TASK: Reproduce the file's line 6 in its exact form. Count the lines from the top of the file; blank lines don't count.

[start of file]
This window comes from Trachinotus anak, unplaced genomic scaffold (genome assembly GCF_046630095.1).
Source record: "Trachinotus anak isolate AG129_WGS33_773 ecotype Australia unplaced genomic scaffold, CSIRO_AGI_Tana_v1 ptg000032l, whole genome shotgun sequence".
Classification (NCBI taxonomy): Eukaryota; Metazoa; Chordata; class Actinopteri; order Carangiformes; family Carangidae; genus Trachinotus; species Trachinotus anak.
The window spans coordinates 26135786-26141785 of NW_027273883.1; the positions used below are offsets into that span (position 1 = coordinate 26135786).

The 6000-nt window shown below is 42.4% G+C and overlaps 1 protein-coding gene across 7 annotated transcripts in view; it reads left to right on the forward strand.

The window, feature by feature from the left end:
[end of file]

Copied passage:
The window, feature by feature from the left end: